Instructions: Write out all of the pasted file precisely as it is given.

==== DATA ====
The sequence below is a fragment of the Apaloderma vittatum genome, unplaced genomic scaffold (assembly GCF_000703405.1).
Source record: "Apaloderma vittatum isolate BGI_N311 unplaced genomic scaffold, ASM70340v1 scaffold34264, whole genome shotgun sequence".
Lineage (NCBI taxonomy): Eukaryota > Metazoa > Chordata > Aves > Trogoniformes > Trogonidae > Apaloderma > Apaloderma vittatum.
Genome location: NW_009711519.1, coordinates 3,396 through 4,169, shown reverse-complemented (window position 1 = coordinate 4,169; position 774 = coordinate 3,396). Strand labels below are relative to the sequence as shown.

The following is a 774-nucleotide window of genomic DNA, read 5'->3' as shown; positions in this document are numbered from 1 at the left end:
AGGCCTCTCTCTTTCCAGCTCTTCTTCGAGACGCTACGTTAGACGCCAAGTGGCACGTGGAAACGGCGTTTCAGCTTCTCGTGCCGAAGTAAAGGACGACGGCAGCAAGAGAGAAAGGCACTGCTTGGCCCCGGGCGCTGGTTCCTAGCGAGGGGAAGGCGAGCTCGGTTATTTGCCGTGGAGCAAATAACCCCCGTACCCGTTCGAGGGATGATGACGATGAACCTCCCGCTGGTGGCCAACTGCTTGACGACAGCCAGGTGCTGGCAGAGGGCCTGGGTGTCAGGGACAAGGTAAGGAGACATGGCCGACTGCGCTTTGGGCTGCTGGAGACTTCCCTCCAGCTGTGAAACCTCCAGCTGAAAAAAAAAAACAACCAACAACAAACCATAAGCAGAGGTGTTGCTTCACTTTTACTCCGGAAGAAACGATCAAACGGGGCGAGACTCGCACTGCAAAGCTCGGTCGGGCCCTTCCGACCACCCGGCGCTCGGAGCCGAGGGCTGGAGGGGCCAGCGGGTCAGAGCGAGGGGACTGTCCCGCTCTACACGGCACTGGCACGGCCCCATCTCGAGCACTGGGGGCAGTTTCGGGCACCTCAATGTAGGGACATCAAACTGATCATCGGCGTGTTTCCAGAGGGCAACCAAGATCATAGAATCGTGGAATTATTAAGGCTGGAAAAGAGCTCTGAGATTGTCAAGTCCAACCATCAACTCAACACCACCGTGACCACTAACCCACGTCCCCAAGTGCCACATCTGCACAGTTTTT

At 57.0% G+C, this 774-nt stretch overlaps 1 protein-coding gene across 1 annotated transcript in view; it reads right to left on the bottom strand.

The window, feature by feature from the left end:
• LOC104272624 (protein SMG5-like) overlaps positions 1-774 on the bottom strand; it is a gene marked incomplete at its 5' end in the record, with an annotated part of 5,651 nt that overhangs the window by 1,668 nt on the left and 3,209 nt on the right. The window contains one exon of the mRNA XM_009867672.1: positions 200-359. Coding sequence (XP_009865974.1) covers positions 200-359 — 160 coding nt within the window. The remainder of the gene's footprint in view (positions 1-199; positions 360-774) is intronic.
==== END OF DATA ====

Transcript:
The sequence below is a fragment of the Apaloderma vittatum genome, unplaced genomic scaffold (assembly GCF_000703405.1).
Source record: "Apaloderma vittatum isolate BGI_N311 unplaced genomic scaffold, ASM70340v1 scaffold34264, whole genome shotgun sequence".
Lineage (NCBI taxonomy): Eukaryota > Metazoa > Chordata > Aves > Trogoniformes > Trogonidae > Apaloderma > Apaloderma vittatum.
Genome location: NW_009711519.1, coordinates 3,396 through 4,169, shown reverse-complemented (window position 1 = coordinate 4,169; position 774 = coordinate 3,396). Strand labels below are relative to the sequence as shown.

The following is a 774-nucleotide window of genomic DNA, read 5'->3' as shown; positions in this document are numbered from 1 at the left end:
AGGCCTCTCTCTTTCCAGCTCTTCTTCGAGACGCTACGTTAGACGCCAAGTGGCACGTGGAAACGGCGTTTCAGCTTCTCGTGCCGAAGTAAAGGACGACGGCAGCAAGAGAGAAAGGCACTGCTTGGCCCCGGGCGCTGGTTCCTAGCGAGGGGAAGGCGAGCTCGGTTATTTGCCGTGGAGCAAATAACCCCCGTACCCGTTCGAGGGATGATGACGATGAACCTCCCGCTGGTGGCCAACTGCTTGACGACAGCCAGGTGCTGGCAGAGGGCCTGGGTGTCAGGGACAAGGTAAGGAGACATGGCCGACTGCGCTTTGGGCTGCTGGAGACTTCCCTCCAGCTGTGAAACCTCCAGCTGAAAAAAAAAAACAACCAACAACAAACCATAAGCAGAGGTGTTGCTTCACTTTTACTCCGGAAGAAACGATCAAACGGGGCGAGACTCGCACTGCAAAGCTCGGTCGGGCCCTTCCGACCACCCGGCGCTCGGAGCCGAGGGCTGGAGGGGCCAGCGGGTCAGAGCGAGGGGACTGTCCCGCTCTACACGGCACTGGCACGGCCCCATCTCGAGCACTGGGGGCAGTTTCGGGCACCTCAATGTAGGGACATCAAACTGATCATCGGCGTGTTTCCAGAGGGCAACCAAGATCATAGAATCGTGGAATTATTAAGGCTGGAAAAGAGCTCTGAGATTGTCAAGTCCAACCATCAACTCAACACCACCGTGACCACTAACCCACGTCCCCAAGTGCCACATCTGCACAGTTTTT

At 57.0% G+C, this 774-nt stretch overlaps 1 protein-coding gene across 1 annotated transcript in view; it reads right to left on the bottom strand.

The window, feature by feature from the left end:
• LOC104272624 (protein SMG5-like) overlaps positions 1-774 on the bottom strand; it is a gene marked incomplete at its 5' end in the record, with an annotated part of 5,651 nt that overhangs the window by 1,668 nt on the left and 3,209 nt on the right. The window contains one exon of the mRNA XM_009867672.1: positions 200-359. Coding sequence (XP_009865974.1) covers positions 200-359 — 160 coding nt within the window. The remainder of the gene's footprint in view (positions 1-199; positions 360-774) is intronic.